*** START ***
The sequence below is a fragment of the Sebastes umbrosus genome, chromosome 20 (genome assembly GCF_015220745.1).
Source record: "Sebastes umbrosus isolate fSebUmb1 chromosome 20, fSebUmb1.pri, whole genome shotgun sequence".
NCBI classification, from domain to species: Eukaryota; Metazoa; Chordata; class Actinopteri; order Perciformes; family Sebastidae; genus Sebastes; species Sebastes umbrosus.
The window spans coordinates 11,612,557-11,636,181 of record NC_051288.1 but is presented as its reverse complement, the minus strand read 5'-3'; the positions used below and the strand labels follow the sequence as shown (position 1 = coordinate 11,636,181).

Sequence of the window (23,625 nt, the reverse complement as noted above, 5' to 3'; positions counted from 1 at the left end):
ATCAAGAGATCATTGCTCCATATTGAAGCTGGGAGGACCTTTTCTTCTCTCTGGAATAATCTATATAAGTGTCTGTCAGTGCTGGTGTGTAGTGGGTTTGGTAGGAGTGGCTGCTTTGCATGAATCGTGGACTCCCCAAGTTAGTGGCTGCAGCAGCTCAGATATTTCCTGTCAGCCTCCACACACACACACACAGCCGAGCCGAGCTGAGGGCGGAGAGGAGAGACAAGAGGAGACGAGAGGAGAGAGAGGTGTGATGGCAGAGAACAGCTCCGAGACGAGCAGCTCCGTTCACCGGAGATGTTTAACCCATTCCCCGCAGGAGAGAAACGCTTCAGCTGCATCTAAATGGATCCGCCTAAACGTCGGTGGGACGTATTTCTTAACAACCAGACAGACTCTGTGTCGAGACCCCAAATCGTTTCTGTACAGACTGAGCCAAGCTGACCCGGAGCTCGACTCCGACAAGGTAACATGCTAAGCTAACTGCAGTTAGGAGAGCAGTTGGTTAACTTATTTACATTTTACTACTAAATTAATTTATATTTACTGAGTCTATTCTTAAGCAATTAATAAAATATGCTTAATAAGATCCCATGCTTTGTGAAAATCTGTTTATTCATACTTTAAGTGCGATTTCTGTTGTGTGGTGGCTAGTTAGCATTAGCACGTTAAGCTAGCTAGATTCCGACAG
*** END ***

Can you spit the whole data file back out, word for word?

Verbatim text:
The sequence below is a fragment of the Sebastes umbrosus genome, chromosome 20 (genome assembly GCF_015220745.1).
Source record: "Sebastes umbrosus isolate fSebUmb1 chromosome 20, fSebUmb1.pri, whole genome shotgun sequence".
NCBI classification, from domain to species: Eukaryota; Metazoa; Chordata; class Actinopteri; order Perciformes; family Sebastidae; genus Sebastes; species Sebastes umbrosus.
The window spans coordinates 11,612,557-11,636,181 of record NC_051288.1 but is presented as its reverse complement, the minus strand read 5'-3'; the positions used below and the strand labels follow the sequence as shown (position 1 = coordinate 11,636,181).

Sequence of the window (23,625 nt, the reverse complement as noted above, 5' to 3'; positions counted from 1 at the left end):
ATCAAGAGATCATTGCTCCATATTGAAGCTGGGAGGACCTTTTCTTCTCTCTGGAATAATCTATATAAGTGTCTGTCAGTGCTGGTGTGTAGTGGGTTTGGTAGGAGTGGCTGCTTTGCATGAATCGTGGACTCCCCAAGTTAGTGGCTGCAGCAGCTCAGATATTTCCTGTCAGCCTCCACACACACACACACAGCCGAGCCGAGCTGAGGGCGGAGAGGAGAGACAAGAGGAGACGAGAGGAGAGAGAGGTGTGATGGCAGAGAACAGCTCCGAGACGAGCAGCTCCGTTCACCGGAGATGTTTAACCCATTCCCCGCAGGAGAGAAACGCTTCAGCTGCATCTAAATGGATCCGCCTAAACGTCGGTGGGACGTATTTCTTAACAACCAGACAGACTCTGTGTCGAGACCCCAAATCGTTTCTGTACAGACTGAGCCAAGCTGACCCGGAGCTCGACTCCGACAAGGTAACATGCTAAGCTAACTGCAGTTAGGAGAGCAGTTGGTTAACTTATTTACATTTTACTACTAAATTAATTTATATTTACTGAGTCTATTCTTAAGCAATTAATAAAATATGCTTAATAAGATCCCATGCTTTGTGAAAATCTGTTTATTCATACTTTAAGTGCGATTTCTGTTGTGTGGTGGCTAGTTAGCATTAGCACGTTAAGCTAGCTAGATTCCGACAG